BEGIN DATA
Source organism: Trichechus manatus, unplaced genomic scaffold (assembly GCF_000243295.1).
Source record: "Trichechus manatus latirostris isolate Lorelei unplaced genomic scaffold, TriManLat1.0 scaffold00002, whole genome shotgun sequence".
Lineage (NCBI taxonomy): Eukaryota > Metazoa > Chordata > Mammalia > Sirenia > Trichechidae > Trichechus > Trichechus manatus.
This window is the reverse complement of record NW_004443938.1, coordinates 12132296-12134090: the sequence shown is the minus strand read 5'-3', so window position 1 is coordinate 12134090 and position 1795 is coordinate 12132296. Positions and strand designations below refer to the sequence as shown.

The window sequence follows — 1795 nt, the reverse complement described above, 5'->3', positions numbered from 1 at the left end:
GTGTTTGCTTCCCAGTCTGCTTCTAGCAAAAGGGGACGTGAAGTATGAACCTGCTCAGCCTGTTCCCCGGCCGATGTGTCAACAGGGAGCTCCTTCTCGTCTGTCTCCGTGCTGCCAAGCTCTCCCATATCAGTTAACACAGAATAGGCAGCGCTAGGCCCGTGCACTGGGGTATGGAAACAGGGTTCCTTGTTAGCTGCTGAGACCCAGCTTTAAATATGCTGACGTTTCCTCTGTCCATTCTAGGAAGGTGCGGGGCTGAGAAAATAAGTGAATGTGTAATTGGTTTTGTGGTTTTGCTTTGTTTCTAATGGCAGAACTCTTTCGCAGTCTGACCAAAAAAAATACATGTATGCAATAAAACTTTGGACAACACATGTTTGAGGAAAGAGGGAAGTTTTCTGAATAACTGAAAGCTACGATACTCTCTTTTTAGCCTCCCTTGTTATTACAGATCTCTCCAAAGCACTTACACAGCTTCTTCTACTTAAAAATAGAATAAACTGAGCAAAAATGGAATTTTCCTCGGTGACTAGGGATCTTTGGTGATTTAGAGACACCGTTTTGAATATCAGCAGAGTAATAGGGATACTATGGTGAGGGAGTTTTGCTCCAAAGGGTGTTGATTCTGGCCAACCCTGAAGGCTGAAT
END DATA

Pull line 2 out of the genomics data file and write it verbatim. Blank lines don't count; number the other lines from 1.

Source record: "Trichechus manatus latirostris isolate Lorelei unplaced genomic scaffold, TriManLat1.0 scaffold00002, whole genome shotgun sequence".